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What Is Partial Unemployment?

By Christopher Coble, Esq. | Last updated on

Losing a job ain't fun. Even losing a bunch of hours can be stressful. After all, you still have bills to pay, and last I checked your landlord, phone, and cable company don't adjust their rates based on your income.

That's why we have unemployment insurance. But what about underemployment or partial employment insurance? Can you get benefits if you have a job, but it's not allowing you to work or paying you enough? Here's a look.


Most states offer partial unemployment benefits, but their criteria for eligibility for those benefits may vary. Typically, a person requesting partial unemployment must prove:

  • He or she is underemployed or working part time as the only alternative to being laid off or made redundant; or
  • He or she lost their full-time job or even one of two part-time jobs and was only able to find part-time or temporary work may also meet the requirements to receive benefits.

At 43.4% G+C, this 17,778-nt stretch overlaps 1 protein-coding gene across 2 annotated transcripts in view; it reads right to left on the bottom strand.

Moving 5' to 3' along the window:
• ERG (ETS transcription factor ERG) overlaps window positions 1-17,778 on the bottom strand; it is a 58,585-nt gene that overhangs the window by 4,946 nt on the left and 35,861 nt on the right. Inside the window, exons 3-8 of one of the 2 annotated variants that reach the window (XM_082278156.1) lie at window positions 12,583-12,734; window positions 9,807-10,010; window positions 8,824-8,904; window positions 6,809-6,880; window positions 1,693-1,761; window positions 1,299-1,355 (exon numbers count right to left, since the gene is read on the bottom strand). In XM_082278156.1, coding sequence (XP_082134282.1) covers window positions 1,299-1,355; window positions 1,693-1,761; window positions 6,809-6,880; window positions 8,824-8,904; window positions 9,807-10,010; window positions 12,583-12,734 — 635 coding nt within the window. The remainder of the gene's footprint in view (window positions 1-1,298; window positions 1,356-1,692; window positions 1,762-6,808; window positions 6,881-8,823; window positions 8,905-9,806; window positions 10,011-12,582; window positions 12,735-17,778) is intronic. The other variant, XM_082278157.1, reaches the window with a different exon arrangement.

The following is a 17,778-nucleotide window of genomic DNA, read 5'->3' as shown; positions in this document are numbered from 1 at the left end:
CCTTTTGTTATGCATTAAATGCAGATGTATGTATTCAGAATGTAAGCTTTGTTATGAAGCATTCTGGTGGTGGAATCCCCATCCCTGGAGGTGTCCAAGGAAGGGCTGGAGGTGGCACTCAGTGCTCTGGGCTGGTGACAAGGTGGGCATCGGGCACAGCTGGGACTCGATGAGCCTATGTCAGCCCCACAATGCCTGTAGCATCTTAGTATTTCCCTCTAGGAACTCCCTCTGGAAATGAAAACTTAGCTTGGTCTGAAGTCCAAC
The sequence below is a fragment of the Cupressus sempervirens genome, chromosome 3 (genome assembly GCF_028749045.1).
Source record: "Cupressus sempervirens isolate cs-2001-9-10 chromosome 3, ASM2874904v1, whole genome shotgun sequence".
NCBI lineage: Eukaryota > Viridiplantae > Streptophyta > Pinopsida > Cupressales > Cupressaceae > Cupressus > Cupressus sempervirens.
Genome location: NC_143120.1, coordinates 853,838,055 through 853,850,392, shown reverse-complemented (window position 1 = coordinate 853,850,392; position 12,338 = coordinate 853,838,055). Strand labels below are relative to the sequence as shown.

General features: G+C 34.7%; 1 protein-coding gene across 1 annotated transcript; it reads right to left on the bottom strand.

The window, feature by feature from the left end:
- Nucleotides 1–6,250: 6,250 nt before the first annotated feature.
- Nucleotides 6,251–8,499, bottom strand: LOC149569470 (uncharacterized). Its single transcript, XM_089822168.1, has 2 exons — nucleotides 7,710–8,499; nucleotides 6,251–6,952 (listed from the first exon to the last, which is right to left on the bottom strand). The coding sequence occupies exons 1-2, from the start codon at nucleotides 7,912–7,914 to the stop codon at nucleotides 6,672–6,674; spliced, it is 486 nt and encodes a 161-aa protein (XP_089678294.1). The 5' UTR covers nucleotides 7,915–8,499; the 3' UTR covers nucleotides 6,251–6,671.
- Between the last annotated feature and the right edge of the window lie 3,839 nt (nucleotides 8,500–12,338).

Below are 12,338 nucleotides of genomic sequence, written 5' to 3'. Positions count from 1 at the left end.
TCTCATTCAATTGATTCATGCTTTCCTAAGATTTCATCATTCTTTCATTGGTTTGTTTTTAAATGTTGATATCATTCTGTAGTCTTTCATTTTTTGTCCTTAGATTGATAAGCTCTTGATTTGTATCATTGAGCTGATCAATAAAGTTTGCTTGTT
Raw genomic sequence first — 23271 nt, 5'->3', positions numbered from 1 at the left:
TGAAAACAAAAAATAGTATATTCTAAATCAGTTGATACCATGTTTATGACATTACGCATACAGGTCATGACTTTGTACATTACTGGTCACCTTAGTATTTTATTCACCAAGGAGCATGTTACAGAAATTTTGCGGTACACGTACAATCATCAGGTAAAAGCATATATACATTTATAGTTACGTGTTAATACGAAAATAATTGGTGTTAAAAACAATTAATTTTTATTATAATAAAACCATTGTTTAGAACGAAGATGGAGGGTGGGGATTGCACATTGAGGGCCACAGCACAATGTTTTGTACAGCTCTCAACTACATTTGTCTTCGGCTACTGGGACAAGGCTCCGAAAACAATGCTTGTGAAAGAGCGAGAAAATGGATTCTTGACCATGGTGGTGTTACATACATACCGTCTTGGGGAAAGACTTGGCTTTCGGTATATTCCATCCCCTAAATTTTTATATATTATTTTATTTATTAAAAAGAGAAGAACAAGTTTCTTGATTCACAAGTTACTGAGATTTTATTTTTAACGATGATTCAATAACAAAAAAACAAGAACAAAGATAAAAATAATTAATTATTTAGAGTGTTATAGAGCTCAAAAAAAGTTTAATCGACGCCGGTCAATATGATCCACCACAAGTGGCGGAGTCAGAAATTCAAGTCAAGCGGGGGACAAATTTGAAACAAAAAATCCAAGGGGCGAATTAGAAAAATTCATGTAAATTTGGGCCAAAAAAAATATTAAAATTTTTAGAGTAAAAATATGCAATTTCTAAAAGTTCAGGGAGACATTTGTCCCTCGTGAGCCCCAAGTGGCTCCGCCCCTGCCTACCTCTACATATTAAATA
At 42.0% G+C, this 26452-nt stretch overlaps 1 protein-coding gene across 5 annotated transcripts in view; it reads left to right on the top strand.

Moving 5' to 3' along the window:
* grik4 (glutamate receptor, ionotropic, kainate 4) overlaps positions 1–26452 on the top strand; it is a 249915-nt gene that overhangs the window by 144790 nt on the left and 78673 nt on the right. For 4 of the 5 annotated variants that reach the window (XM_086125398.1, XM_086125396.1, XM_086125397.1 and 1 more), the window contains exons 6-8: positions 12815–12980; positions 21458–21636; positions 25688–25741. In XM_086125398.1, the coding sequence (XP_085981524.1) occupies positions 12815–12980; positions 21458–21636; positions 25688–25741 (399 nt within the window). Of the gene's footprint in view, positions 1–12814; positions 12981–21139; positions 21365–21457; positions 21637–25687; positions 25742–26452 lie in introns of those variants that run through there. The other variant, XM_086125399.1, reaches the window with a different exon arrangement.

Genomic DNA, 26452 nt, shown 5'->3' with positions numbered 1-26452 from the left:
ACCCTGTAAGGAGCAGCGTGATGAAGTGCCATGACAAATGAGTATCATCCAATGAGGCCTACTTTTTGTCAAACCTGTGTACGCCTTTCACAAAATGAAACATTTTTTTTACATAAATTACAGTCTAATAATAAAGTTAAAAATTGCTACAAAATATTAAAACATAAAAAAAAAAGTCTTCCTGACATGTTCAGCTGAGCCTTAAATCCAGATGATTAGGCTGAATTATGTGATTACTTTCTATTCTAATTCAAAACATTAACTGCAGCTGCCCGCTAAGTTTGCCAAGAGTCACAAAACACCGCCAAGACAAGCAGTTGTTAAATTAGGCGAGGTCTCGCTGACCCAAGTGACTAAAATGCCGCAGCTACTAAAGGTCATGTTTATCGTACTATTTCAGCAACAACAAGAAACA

Unemployment eligibility is generally based on income or hours worked, and that remains true for partial unemployment. Workers who voluntarily choose to cut back on hours or work part time, for the most part, are not eligible for partial unemployment benefits, although some states even allow unemployment benefits if an employee quits because of significantly reduced hours.


Calculating how much you can receive from partial unemployment benefits is generally based on your prior income. Most cities and states will first calculate a reasonable weekly salary, subtract what you're making, and pay you the difference. You'll normally be able to receive these benefits until you get more work, you've received the maximum amount allowed by law, or the benefit year ends.

Unemployment benefits can be a little tricky -- contact an experienced employment attorney for help first.

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